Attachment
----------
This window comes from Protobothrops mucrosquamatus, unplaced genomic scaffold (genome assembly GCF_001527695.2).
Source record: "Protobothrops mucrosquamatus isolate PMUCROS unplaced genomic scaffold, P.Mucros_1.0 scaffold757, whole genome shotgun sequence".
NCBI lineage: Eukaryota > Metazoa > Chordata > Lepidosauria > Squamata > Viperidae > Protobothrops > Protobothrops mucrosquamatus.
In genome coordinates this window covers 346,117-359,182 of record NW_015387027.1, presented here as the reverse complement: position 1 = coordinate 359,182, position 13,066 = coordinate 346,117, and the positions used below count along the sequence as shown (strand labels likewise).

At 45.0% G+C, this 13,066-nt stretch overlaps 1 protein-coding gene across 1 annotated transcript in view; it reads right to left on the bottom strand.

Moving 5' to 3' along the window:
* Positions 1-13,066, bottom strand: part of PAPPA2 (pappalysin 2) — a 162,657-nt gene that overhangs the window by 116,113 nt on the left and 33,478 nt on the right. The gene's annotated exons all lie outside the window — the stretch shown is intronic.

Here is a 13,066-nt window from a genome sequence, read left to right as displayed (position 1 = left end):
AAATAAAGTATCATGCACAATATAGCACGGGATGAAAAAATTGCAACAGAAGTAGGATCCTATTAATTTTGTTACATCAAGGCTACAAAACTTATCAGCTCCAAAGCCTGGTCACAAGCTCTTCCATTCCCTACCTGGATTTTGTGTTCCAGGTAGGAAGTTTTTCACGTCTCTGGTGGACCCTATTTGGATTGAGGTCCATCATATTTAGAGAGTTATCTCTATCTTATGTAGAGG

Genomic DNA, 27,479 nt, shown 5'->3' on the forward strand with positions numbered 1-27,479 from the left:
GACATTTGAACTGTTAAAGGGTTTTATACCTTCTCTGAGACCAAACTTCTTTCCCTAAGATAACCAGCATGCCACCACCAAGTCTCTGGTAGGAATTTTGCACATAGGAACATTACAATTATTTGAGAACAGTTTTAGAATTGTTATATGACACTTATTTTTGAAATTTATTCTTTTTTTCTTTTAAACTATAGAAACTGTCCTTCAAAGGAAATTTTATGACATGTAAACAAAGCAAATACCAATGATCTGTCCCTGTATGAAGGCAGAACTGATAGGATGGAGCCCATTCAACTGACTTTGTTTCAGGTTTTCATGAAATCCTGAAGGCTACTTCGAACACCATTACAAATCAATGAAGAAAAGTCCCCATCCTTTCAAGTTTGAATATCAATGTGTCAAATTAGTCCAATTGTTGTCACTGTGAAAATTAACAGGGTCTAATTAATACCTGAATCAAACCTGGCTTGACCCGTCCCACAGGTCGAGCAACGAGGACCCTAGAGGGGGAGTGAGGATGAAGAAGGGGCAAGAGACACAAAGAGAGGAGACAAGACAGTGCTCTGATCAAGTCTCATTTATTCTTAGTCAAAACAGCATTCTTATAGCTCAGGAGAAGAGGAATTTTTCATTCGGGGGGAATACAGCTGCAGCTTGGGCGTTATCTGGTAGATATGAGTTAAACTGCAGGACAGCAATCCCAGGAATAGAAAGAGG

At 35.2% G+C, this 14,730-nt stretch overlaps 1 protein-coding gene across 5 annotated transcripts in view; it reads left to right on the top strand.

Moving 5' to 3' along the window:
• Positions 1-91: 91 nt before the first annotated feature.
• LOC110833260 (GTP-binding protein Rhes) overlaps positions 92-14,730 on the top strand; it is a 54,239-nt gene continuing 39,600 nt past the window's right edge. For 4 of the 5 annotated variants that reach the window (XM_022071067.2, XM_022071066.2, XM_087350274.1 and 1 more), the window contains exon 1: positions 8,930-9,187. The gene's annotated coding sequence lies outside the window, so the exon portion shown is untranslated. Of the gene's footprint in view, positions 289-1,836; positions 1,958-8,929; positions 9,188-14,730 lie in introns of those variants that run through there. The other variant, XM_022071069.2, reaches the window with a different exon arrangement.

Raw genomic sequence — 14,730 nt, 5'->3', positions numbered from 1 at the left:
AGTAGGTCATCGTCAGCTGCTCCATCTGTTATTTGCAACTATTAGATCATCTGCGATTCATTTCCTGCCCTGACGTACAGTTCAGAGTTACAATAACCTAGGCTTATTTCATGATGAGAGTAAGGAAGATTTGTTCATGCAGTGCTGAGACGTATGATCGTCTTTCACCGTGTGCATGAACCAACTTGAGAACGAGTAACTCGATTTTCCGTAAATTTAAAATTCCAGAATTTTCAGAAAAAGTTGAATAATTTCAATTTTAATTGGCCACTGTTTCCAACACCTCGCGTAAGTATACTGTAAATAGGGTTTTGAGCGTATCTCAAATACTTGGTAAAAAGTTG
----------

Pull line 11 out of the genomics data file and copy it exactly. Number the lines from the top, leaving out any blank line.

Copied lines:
GACATTTGAACTGTTAAAGGGTTTTATACCTTCTCTGAGACCAAACTTCTTTCCCTAAGATAACCAGCATGCCACCACCAAGTCTCTGGTAGGAATTTTGCACATAGGAACATTACAATTATTTGAGAACAGTTTTAGAATTGTTATATGACACTTATTTTTGAAATTTATTCTTTTTTTCTTTTAAACTATAGAAACTGTCCTTCAAAGGAAATTTTATGACATGTAAACAAAGCAAATACCAATGATCTGTCCCTGTATGAAGGCAGAACTGATAGGATGGAGCCCATTCAACTGACTTTGTTTCAGGTTTTCATGAAATCCTGAAGGCTACTTCGAACACCATTACAAATCAATGAAGAAAAGTCCCCATCCTTTCAAGTTTGAATATCAATGTGTCAAATTAGTCCAATTGTTGTCACTGTGAAAATTAACAGGGTCTAATTAATACCTGAATCAAACCTGGCTTGACCCGTCCCACAGGTCGAGCAACGAGGACCCTAGAGGGGGAGTGAGGATGAAGAAGGGGCAAGAGACACAAAGAGAGGAGACAAGACAGTGCTCTGATCAAGTCTCATTTATTCTTAGTCAAAACAGCATTCTTATAGCTCAGGAGAAGAGGAATTTTTCATTCGGGGGGAATACAGCTGCAGCTTGGGCGTTATCTGGTAGATATGAGTTAAACTGCAGGACAGCAATCCCAGGAATAGAAAGAGG